They may be dusty, obscure and somewhat out of time, but for some reason, classic literature is still considered one of the highest art forms. There may be a tendency to brand all of it as worthless, because it has been written by “dead white men”, yet these books have endured, and many of their themes remain as relevant today as in the past. Need more incentive before you dive into Dickens? Here are 5 reasons we should still read classic novels today.
- They make you smarter
No, really. Reading classical literature strengthens your vocabulary, and research has shown that the linguistic complexity of Shakespeare acts as a mental workout. Reading character focused novels like “Jane Eyre” or “Emma” also makes you more emotionally intelligent. Time to finally peruse Persuasion?
- You’ll feel less guilty
Like the shame of not having finished Breaking Bad, your failed attempts to understand Moby-Dick will haunt you forever. You can nervously sit through the tutorial, and half-heartedly agree with the well-read opinions of people in your class, but you can’t lie to yourself. Immerse yourself in the world of Captain Ahab and we promise, you’ll have a whale of a time.
- They’re actually good
Italo Calvino once defined a classic as a book as one which is never quite finished what it has to say. A classic is a classic for a reason, and often these reasons can be fascinating in their own right. History buffs might enjoy George Orwell’s Animal Farm. If language and experimental style is more your thing, Ernest Hemingway pioneered a sparse modernist style which spoke to the people of the past more than those in our own image world.
- Your favourite authors were probably influenced by them
As writers and readers are so intertwined, many notable authors today have been deeply influenced by writers of the past. Having read the classics in their youth most writers now pass on their themes through allusions in their own work. Your favourite modern authors probably have varied insights and opinions on the classics. Sophie Hannah, the famous crime writer described Wuthering Heights as “Fifty Shades meets Location, Location”. Aside from individual classical authors, there are movements which spurred each one.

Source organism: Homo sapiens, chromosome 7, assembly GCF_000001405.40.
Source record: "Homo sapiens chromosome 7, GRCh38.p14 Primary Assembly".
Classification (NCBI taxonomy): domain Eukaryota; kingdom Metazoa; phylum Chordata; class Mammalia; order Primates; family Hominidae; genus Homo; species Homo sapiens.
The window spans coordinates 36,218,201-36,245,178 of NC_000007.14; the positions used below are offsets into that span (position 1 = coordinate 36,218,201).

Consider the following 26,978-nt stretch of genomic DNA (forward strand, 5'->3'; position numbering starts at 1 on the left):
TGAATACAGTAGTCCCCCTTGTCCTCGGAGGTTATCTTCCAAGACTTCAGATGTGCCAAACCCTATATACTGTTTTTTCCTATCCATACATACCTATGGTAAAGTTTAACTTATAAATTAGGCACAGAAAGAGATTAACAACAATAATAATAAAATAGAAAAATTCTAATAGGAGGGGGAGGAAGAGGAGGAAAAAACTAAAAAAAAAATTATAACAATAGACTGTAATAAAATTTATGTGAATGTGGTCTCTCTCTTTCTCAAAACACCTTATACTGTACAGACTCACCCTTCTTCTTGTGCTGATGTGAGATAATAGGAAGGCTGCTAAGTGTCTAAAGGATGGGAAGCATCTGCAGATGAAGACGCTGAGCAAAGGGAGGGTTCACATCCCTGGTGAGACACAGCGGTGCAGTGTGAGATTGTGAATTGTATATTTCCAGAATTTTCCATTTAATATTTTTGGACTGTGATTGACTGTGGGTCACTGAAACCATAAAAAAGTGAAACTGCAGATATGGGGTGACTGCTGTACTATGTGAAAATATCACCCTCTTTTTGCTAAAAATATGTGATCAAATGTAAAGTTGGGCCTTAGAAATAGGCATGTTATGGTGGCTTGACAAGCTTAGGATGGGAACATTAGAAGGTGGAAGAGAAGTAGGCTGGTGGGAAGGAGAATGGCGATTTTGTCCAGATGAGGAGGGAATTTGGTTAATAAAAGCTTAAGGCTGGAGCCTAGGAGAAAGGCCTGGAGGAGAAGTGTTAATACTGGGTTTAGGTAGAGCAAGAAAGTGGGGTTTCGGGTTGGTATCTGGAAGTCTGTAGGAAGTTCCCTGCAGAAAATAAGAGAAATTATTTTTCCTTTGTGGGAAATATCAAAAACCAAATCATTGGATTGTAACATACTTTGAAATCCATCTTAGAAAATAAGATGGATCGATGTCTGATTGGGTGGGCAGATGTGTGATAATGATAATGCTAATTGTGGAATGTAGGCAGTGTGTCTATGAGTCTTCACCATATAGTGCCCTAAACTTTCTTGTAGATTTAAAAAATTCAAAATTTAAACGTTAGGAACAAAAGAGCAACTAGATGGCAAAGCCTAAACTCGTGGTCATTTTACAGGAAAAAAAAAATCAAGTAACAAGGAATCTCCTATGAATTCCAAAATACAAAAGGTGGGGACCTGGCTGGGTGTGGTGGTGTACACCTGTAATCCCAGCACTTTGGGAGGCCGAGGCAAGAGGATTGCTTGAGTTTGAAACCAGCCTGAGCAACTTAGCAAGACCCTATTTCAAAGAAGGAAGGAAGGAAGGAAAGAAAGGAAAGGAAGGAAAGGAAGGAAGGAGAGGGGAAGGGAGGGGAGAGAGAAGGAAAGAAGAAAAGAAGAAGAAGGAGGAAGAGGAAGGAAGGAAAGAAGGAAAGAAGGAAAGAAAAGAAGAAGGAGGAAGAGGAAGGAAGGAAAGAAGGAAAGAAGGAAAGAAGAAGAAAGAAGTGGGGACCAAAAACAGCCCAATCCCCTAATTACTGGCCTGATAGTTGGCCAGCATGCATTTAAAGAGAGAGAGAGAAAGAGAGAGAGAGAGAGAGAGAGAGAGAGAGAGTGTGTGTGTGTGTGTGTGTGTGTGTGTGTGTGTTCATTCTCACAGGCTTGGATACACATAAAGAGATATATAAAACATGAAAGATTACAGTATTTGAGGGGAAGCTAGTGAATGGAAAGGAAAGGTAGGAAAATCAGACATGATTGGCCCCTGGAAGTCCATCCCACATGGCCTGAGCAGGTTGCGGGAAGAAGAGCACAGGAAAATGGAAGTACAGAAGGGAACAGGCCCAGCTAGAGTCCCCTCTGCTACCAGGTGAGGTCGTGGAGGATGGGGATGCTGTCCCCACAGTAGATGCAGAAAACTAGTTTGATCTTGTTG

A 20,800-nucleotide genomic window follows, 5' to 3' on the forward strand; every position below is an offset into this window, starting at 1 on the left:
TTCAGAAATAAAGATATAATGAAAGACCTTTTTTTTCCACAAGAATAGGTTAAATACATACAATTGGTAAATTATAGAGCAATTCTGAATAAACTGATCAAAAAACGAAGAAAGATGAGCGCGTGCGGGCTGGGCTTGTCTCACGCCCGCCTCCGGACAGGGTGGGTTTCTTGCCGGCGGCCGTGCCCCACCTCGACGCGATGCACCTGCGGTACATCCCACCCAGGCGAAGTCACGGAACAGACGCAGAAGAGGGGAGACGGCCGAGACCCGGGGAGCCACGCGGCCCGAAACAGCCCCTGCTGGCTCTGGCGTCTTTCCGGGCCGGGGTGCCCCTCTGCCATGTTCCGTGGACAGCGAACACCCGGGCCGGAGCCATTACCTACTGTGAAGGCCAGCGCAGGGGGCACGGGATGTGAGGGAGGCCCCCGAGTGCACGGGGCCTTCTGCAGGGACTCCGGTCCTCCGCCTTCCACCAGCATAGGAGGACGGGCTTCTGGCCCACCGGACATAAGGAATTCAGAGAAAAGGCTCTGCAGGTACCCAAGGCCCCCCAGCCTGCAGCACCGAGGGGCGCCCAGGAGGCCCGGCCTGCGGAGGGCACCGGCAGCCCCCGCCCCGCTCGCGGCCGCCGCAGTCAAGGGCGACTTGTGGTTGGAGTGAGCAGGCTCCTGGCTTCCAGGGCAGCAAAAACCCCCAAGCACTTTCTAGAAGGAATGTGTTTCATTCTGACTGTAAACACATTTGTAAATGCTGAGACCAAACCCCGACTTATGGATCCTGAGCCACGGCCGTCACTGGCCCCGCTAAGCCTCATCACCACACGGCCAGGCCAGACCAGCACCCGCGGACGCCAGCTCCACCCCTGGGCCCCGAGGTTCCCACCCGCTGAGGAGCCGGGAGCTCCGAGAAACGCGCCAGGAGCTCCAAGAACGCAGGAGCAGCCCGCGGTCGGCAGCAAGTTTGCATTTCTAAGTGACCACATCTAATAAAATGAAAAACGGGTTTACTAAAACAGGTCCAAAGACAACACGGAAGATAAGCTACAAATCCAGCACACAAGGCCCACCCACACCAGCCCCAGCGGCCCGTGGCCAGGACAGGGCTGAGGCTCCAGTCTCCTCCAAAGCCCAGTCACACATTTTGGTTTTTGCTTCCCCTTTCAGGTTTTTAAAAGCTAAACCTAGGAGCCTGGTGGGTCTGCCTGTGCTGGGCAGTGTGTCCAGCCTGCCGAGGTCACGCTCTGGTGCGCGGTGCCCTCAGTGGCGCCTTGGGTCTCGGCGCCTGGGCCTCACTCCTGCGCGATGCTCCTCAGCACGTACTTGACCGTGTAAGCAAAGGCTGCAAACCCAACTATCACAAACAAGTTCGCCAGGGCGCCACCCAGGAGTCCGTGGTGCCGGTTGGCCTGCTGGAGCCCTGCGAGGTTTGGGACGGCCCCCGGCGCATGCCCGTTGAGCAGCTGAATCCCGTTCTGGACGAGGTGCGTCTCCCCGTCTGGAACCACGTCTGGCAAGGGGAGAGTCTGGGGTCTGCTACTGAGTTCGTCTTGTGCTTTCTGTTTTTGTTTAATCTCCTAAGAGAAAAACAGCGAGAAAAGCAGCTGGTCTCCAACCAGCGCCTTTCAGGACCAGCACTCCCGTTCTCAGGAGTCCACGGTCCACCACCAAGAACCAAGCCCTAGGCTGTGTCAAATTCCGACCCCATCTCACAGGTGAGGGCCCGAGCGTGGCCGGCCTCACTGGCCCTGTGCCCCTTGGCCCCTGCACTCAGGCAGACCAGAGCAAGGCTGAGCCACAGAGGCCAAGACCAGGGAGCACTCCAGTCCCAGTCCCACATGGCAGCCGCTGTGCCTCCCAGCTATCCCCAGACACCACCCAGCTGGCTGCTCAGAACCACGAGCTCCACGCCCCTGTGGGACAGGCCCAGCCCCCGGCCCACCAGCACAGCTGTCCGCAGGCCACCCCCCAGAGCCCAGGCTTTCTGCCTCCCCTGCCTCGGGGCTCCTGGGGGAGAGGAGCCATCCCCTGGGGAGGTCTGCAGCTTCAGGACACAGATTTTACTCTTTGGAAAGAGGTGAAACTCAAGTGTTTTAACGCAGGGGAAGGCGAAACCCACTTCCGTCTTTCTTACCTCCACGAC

- Their reputation precedes them
This is both a positive and a negative. While you’re unlikely to be surprised by the climax of Jane Eyre, or the ending of Anna Karenina, the recognition that comes with the classics allows you to judge what you’re most likely to enjoy. Fans of the Great Gatsby might like Madame Bovary, while purveyors of Jane Austen may prefer A Room With A View by E.M Forster.
It’s easy to critique the classics, or be daunted by the snobbery surrounding them. Yet many authors who are now classic writers, such as Dickens or Tolstoy wrote for the common man. Their wish was the one of every writer, to communicate and to be understood. Today these classics are adapted into films, plays, and audiobooks. The best way to find out why? Read the original.